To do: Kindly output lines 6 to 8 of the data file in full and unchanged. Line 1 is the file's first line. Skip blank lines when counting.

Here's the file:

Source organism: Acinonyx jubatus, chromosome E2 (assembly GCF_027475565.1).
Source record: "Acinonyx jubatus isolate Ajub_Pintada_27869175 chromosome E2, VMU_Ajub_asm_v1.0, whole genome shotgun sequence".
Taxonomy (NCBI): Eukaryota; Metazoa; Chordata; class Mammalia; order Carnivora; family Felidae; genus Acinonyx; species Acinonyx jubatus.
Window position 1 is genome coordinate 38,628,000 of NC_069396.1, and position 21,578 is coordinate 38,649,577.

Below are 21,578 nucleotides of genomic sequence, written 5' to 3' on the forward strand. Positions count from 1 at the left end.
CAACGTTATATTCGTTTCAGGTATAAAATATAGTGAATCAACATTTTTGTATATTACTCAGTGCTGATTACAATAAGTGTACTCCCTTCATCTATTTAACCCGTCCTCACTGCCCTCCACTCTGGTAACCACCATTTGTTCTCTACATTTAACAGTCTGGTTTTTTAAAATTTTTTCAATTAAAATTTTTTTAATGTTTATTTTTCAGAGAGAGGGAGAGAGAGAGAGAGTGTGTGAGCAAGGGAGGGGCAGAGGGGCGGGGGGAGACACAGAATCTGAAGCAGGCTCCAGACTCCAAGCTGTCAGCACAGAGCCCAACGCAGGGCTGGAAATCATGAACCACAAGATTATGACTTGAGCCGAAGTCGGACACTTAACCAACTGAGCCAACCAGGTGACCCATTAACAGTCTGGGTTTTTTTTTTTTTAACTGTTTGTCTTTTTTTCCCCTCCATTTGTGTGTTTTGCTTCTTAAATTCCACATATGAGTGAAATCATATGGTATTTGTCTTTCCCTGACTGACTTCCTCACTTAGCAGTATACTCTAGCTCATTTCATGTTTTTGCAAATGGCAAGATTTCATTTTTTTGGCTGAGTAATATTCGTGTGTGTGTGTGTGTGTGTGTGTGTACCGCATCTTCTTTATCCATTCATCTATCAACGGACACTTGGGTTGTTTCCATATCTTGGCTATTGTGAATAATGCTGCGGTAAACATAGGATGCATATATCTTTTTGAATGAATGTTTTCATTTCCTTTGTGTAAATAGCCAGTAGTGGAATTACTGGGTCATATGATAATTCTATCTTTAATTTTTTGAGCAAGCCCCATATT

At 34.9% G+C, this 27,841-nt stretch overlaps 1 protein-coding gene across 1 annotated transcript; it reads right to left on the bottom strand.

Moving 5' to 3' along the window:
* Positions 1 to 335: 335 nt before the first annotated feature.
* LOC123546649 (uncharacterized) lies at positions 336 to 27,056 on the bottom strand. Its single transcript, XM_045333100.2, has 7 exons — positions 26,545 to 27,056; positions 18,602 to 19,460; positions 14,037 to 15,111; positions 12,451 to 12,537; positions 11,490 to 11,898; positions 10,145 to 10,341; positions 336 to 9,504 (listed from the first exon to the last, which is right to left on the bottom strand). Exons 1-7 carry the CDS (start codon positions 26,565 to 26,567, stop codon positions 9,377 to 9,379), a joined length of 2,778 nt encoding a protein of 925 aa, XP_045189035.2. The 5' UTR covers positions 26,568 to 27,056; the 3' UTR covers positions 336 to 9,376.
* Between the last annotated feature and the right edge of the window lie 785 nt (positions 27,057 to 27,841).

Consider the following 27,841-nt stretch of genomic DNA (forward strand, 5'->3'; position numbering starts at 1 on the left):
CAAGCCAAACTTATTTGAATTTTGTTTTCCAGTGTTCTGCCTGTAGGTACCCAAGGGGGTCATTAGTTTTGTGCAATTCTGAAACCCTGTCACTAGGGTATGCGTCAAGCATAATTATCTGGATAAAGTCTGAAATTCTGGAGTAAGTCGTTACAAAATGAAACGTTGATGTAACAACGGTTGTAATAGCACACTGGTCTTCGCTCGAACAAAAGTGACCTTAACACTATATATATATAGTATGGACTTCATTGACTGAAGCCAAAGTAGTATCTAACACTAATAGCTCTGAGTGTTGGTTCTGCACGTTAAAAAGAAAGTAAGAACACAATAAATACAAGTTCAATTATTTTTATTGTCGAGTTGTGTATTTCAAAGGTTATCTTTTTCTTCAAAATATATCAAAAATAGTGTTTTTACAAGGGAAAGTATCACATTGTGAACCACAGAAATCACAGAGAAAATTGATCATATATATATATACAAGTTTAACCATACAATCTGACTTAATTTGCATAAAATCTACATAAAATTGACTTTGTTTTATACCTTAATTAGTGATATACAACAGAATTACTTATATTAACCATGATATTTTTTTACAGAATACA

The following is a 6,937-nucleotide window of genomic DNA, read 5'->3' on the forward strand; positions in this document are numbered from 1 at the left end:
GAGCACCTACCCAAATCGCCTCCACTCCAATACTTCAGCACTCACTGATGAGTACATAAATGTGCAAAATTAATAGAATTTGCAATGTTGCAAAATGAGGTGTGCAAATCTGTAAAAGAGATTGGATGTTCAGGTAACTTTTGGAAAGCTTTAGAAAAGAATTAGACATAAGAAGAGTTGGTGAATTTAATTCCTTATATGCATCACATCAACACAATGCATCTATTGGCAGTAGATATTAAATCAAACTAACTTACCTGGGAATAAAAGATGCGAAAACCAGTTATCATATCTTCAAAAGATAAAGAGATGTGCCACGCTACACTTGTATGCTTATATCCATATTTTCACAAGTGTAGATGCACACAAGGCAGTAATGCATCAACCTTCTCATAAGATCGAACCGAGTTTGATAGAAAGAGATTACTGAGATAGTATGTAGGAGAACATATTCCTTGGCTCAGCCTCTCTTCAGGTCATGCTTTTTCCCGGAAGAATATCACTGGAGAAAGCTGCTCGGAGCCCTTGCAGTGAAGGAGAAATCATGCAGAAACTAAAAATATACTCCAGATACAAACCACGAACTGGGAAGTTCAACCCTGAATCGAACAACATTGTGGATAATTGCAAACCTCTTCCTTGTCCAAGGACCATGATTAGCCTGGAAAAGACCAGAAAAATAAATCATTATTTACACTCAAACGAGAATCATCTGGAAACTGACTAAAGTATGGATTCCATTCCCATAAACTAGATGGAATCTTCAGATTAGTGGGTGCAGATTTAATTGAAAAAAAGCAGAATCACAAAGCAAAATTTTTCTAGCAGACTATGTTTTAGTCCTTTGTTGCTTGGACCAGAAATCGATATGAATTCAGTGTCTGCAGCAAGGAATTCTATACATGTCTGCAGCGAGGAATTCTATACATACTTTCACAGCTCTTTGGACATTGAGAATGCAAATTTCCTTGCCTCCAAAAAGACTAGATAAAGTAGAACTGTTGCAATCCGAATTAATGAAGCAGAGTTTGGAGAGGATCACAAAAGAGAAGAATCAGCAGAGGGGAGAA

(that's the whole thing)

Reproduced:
CAACGTTATATTCGTTTCAGGTATAAAATATAGTGAATCAACATTTTTGTATATTACTCAGTGCTGATTACAATAAGTGTACTCCCTTCATCTATTTAACCCGTCCTCACTGCCCTCCACTCTGGTAACCACCATTTGTTCTCTACATTTAACAGTCTGGTTTTTTAAAATTTTTTCAATTAAAATTTTTTTAATGTTTATTTTTCAGAGAGAGGGAGAGAGAGAGAGAGTGTGTGAGCAAGGGAGGGGCAGAGGGGCGGGGGGAGACACAGAATCTGAAGCAGGCTCCAGACTCCAAGCTGTCAGCACAGAGCCCAACGCAGGGCTGGAAATCATGAACCACAAGATTATGACTTGAGCCGAAGTCGGACACTTAACCAACTGAGCCAACCAGGTGACCCATTAACAGTCTGGGTTTTTTTTTTTTTAACTGTTTGTCTTTTTTTCCCCTCCATTTGTGTGTTTTGCTTCTTAAATTCCACATATGAGTGAAATCATATGGTATTTGTCTTTCCCTGACTGACTTCCTCACTTAGCAGTATACTCTAGCTCATTTCATGTTTTTGCAAATGGCAAGATTTCATTTTTTTGGCTGAGTAATATTCGTGTGTGTGTGTGTGTGTGTGTGTGTACCGCATCTTCTTTATCCATTCATCTATCAACGGACACTTGGGTTGTTTCCATATCTTGGCTATTGTGAATAATGCTGCGGTAAACATAGGATGCATATATCTTTTTGAATGAATGTTTTCATTTCCTTTGTGTAAATAGCCAGTAGTGGAATTACTGGGTCATATGATAATTCTATCTTTAATTTTTTGAGCAAGCCCCATATT

At 34.9% G+C, this 27,841-nt stretch overlaps 1 protein-coding gene across 1 annotated transcript; it reads right to left on the bottom strand.

Moving 5' to 3' along the window: